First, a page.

Go Us!

Neuroskeptic iconNeuroskepticBy NeuroskepticJan 5, 2010 1:00 AM


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I'm reading a story at the moment. It's pretty good, but I'm having trouble deciding who to root for.

It starts off OK. About 150,000 years ago Homo sapiens evolves in Africa and starts exploring the world. It's easy to support them - they're humans, battling for survival in a world of wild animals (and Neanderthals, in some cases). Woo, go us!

But then it gets confusing. The humans split up into nations, and they start conquering each other. Which side to cheer on? Take the Sumerians, who built the world's first cities over 7000 years ago, in what's now Iraq. They were conquered by the Akkadians, who also lived in what is now Iraq. Who was "us" and who was "them" in that conflict? Neither.

I'm English, so you might expect that it would get easier when the British Isles come into play. But it doesn't. When the Romans start invading Britain in 55BC, I initially rooted for the native Britons, defending their lands against the Roman oppressors. I'm a Briton, right? 2000 years ago, there were Britons living where I'm sitting right now! Go us!

However, I then found out that in the end the Romans won,and took over. The Britons ended up confined to the fringes of the islands, hundreds of miles away. So I'm a Roman, not a Briton, and I should have supported the armies of Rome as they brought the benefits of civilization to the primitive Briton barbarians. But then, a few hundred years later, the Anglo-Saxons successfully invade, and then again with the Normans - leaving me really confused.

Once we get to the Middle Ages, English people are finally on the scene, but things don't get much easier. For example, at first, I was 100% behind the English colonists who settled North America. The French were trying to take over the continent too, but we beat them - go us! (As for the natives, they split off from us about 50,000 BC, the losers.)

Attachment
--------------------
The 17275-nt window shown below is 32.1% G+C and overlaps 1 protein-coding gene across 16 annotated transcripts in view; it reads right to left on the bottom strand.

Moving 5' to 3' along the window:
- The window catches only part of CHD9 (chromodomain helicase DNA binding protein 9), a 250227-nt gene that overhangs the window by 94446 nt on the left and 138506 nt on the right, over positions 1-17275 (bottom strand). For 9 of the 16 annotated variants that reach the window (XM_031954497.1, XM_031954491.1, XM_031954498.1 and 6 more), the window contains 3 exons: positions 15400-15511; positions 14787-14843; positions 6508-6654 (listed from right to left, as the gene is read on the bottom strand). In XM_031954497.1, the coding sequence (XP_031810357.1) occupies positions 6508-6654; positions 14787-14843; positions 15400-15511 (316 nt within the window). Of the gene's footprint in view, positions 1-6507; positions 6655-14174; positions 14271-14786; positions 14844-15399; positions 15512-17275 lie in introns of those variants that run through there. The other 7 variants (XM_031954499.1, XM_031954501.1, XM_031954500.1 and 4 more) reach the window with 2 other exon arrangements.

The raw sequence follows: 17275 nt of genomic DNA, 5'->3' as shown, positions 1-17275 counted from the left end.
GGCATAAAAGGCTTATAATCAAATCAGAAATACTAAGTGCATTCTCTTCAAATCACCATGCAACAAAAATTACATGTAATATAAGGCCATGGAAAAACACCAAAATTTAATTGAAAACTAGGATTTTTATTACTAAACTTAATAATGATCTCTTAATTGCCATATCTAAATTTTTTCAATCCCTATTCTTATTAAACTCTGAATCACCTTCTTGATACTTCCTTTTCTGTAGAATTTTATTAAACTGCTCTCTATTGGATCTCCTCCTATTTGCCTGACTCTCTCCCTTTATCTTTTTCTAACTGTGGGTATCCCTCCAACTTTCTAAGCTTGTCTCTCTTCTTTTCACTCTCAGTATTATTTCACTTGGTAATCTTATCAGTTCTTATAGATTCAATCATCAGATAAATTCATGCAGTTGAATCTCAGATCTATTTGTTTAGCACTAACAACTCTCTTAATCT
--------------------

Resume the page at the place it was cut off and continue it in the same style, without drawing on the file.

But hang on - a few pages later those colonists are declaring, and achieving, independence. They're them, suddenly. Hmm. But doesn't that mean I shouldn't have rooted for the colonists in the first place, since they ended up fighting a war against us? When did they stop being "English" and become "Americans"? Us, them?

Overall, the story is OK, but it needs editing. It's unnecessarily complicated, and it's hard to identify with any of the characters.


What I'm saying here (inspired by this book I'm reading, although there are better world histories out there) is that "identity" is not real. I could identify myself with the Normans, or the Romans, or the Britons, or indeed the Native Americans. None of these would be right or wrong. I'm me, and all the other people were themselves, individuals. "Us" and "them" are all in my head.

If you look anyone up on Wikipedia the first three things you get are their name, their dates, and their nationality. Only then do you learn what they did. "Charles Robert Darwin (12 February 1809 – 19 April 1882) was an English naturalist..." But it's only in past few hundred years that nationality has been thought of an important part of identity. In Europe 500 years ago, the King of England had little, if anything, in common with an English peasant. They barely even spoke the same language. He had a lot in common with the King of France or the Queen of Poland, though - in fact, they were probably related.

It's a historical accident that I think of myself as "English", and it's a historical accident that we think of ourselves in terms of nations at all.

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